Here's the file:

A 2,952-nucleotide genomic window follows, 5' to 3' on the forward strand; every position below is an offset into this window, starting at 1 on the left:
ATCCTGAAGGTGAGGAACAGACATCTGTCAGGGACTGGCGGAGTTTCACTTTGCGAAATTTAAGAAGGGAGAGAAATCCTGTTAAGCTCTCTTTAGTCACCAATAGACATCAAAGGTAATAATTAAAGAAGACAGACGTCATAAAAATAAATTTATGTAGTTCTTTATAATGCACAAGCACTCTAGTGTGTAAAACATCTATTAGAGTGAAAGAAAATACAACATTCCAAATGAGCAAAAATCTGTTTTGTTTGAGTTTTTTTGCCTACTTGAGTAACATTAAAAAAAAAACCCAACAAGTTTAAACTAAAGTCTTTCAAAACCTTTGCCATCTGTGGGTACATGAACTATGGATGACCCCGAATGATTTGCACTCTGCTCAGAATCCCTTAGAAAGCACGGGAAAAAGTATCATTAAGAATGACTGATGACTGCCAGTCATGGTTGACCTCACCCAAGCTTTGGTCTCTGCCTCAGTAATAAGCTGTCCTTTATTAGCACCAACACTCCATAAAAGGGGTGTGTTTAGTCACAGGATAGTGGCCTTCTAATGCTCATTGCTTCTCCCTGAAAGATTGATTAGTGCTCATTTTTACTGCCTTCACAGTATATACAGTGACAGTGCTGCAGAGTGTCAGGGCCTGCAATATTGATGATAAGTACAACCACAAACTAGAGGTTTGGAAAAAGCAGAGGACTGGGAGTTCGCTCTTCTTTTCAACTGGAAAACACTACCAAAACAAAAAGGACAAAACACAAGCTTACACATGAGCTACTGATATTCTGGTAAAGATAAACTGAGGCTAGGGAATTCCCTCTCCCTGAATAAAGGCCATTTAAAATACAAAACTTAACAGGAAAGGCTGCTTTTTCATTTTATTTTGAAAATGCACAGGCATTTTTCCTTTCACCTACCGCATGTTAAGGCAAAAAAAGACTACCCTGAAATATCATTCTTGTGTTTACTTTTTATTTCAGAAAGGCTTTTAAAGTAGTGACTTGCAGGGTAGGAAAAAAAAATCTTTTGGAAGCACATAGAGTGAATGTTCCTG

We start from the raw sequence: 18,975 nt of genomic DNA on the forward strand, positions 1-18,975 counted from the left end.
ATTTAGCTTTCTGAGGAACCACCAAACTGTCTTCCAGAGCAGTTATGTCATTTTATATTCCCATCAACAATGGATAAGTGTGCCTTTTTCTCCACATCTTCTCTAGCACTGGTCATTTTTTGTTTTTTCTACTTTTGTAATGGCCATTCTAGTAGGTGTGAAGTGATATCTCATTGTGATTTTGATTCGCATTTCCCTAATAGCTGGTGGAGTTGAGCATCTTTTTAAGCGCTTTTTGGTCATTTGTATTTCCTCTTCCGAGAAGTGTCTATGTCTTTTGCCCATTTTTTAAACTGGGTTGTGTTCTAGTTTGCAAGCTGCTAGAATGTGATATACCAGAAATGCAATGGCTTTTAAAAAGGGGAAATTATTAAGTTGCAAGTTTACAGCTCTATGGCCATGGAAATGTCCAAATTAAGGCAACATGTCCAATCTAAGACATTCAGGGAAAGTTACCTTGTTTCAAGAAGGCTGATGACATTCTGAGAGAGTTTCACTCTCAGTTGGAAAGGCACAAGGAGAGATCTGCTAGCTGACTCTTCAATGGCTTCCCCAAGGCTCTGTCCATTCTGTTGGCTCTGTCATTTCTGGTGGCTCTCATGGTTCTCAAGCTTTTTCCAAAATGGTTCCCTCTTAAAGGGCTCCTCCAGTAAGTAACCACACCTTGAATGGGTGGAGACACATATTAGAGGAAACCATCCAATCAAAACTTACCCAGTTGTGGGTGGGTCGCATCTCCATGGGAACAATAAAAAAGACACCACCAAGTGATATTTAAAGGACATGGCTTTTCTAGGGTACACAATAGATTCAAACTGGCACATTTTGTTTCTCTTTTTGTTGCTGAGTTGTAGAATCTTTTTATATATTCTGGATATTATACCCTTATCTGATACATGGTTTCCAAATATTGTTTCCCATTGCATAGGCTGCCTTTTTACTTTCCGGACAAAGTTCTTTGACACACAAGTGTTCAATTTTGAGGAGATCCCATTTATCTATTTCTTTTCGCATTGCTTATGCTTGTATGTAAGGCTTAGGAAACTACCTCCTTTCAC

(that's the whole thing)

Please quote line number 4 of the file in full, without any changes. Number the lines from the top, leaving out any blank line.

ATTTAGCTTTCTGAGGAACCACCAAACTGTCTTCCAGAGCAGTTATGTCATTTTATATTCCCATCAACAATGGATAAGTGTGCCTTTTTCTCCACATCTTCTCTAGCACTGGTCATTTTTTGTTTTTTCTACTTTTGTAATGGCCATTCTAGTAGGTGTGAAGTGATATCTCATTGTGATTTTGATTCGCATTTCCCTAATAGCTGGTGGAGTTGAGCATCTTTTTAAGCGCTTTTTGGTCATTTGTATTTCCTCTTCCGAGAAGTGTCTATGTCTTTTGCCCATTTTTTAAACTGGGTTGTGTTCTAGTTTGCAAGCTGCTAGAATGTGATATACCAGAAATGCAATGGCTTTTAAAAAGGGGAAATTATTAAGTTGCAAGTTTACAGCTCTATGGCCATGGAAATGTCCAAATTAAGGCAACATGTCCAATCTAAGACATTCAGGGAAAGTTACCTTGTTTCAAGAAGGCTGATGACATTCTGAGAGAGTTTCACTCTCAGTTGGAAAGGCACAAGGAGAGATCTGCTAGCTGACTCTTCAATGGCTTCCCCAAGGCTCTGTCCATTCTGTTGGCTCTGTCATTTCTGGTGGCTCTCATGGTTCTCAAGCTTTTTCCAAAATGGTTCCCTCTTAAAGGGCTCCTCCAGTAAGTAACCACACCTTGAATGGGTGGAGACACATATTAGAGGAAACCATCCAATCAAAACTTACCCAGTTGTGGGTGGGTCGCATCTCCATGGGAACAATAAAAAAGACACCACCAAGTGATATTTAAAGGACATGGCTTTTCTAGGGTACACAATAGATTCAAACTGGCACATTTTGTTTCTCTTTTTGTTGCTGAGTTGTAGAATCTTTTTATATATTCTGGATATTATACCCTTATCTGATACATGGTTTCCAAATATTGTTTCCCATTGCATAGGCTGCCTTTTTACTTTCCGGACAAAGTTCTTTGACACACAAGTGTTCAATTTTGAGGAGATCCCATTTATCTATTTCTTTTCGCATTGCTTATGCTTGTATGTAAGGCTTAGGAAACTACCTCCTTTCAC